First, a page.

Here’s a story that’s starting to sound weirdly familiar: Bank of America Corp. just agreed to pay $9.5 billion to settle U.S. claims linked to mortgages sold to Fannie Mae and Freddie Mac from 2005 to 2007. The deal, which roughly $6.3 billion in cash to end legal claims and an agreement to buy back $3.2 billion worth of mortgage-backed bonds, might seem like a landmark … if it was not so similar to multi-billion dollar agreements Bank of America signed in 2011 and 2013.
The 2013 deal, signed that January, also involved paying $3.6 billion in cash and buying back mortgages with billions of dollars in outstanding principal. At the time, Bank of America CEO Brian T. Moynihan called the 2013 agreements “a significant step in resolving our remaining legacy mortgage issues.” One analyst told Bloomberg that the deal would let Bank of America put its Fannie and Freddie issues behind it.
Apparently not. But there’s more. The current deal doesn’t just come on top of the 2013 settlement. It also comes on top of a $3 billion deal with Fannie and Freddie in 2011. Not to mention an $8.5 billion settlement reached with mortgage bond investors the same year. The consensus then was also that Bank of America seemed to be climbing out of the mortgage crisis pit. “The good news for BofA is that it seems to be putting a significant chunk of its Countrywide problems behind it,” Forbes wrote. Sound familiar?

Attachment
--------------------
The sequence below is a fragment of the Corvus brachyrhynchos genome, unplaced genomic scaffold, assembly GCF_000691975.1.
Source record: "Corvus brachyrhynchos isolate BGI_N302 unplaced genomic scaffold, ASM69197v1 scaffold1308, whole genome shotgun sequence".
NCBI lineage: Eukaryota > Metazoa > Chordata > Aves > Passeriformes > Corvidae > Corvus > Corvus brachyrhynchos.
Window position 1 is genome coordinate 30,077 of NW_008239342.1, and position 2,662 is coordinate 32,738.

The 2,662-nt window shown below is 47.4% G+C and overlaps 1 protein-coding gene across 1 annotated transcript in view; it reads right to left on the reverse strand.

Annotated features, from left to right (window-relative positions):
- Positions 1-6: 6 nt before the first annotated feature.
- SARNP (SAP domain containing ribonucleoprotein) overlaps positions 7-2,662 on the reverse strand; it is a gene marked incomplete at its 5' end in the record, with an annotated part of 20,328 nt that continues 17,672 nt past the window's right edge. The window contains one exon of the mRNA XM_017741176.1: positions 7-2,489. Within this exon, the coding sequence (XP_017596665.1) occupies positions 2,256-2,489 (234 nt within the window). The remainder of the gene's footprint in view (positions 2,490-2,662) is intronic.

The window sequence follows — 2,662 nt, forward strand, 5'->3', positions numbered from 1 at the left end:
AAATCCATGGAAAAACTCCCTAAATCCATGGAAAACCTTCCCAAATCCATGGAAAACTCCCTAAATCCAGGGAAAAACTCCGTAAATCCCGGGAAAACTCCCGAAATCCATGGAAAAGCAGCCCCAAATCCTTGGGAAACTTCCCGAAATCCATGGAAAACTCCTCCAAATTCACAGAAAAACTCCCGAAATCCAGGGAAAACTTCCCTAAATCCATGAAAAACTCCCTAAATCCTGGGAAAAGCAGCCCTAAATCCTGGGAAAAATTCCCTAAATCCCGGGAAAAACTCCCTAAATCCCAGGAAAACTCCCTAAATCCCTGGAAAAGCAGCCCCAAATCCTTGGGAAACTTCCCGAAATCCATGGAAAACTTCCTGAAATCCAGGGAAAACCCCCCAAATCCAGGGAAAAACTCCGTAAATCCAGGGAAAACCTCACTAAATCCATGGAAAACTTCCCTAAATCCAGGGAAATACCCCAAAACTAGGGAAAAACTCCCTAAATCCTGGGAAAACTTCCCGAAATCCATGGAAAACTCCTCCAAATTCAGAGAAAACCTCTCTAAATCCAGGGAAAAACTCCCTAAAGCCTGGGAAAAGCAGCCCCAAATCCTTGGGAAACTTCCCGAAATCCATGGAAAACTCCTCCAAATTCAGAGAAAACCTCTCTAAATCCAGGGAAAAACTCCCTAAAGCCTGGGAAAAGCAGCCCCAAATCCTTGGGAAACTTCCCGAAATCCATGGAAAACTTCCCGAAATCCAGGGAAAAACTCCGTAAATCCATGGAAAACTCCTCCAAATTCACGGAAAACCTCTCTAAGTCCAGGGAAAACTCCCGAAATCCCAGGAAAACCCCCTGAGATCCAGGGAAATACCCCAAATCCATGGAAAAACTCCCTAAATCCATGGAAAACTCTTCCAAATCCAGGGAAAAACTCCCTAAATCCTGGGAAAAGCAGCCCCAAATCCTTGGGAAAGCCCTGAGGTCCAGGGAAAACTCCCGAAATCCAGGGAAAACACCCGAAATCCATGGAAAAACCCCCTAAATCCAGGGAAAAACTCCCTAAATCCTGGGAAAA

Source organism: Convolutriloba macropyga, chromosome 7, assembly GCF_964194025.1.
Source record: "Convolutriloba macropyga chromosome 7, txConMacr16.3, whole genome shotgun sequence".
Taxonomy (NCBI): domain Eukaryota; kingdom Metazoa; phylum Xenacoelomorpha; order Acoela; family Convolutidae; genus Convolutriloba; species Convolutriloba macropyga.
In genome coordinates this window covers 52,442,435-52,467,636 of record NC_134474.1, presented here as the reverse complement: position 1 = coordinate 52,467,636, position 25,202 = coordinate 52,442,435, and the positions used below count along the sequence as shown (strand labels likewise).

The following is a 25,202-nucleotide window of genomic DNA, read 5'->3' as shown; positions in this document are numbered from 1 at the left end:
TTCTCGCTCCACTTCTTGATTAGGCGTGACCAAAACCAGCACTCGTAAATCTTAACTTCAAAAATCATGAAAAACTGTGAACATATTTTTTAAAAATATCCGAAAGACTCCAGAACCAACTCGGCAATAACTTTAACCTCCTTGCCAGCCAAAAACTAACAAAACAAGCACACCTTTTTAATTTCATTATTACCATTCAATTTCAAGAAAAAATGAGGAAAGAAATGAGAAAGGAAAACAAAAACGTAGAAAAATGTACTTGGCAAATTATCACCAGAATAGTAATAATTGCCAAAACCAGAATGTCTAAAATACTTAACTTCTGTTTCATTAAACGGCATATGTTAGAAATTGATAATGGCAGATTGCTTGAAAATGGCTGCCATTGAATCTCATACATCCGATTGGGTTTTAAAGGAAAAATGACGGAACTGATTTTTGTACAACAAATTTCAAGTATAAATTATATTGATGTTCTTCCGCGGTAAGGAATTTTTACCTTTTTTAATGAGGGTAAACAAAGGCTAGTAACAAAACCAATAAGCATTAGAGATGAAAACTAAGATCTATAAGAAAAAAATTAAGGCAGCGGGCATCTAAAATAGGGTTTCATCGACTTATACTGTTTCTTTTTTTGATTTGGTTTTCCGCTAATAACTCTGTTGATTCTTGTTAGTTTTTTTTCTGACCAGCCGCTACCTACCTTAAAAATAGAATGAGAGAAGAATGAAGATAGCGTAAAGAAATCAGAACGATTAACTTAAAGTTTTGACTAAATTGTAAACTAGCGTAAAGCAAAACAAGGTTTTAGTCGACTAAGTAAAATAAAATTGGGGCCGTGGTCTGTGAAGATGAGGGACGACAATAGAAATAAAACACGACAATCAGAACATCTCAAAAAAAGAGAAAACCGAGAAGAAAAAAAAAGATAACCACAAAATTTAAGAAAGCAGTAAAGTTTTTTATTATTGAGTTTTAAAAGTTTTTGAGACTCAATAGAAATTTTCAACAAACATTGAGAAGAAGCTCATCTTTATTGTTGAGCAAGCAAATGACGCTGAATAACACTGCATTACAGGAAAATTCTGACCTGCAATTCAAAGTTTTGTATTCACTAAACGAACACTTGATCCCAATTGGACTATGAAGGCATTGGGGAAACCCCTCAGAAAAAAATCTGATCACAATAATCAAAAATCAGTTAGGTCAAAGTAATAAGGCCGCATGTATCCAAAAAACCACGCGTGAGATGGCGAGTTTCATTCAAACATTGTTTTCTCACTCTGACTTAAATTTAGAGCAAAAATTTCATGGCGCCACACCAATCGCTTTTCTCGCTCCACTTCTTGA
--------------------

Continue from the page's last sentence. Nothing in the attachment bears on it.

Bank of America said in a statement that this deal resolves claims over 88 percent of its disputed mortgage-backed securities. Bloomberg’s Hugh Son, who knows as much about Bank of America litigation as any reporter, explained to me that while last year’s deal involved whole mortgages bought by Fannie and Freddie, this one involves mortgage-backed bonds, a separate category of claims. It’s an important legal distinction, but it still has to leave non-experts wondering just how many more categories of liabilities will necessitate multi-billion dollar settlements.
When Bank of America bought Countrywide Financial Corp., and later Merrill Lynch & Co., it was clear that the bank was assuming indefinite and enormous liabilities. Now it’s demonstrating just how deep bottomless is. Maybe the worst part is that even if Bank of America gets through the settlements with Fannie, Freddie, and various bond investors, there are still many billions of dollars in potential liability over foreclosures and loan modifications that are just getting uncovered.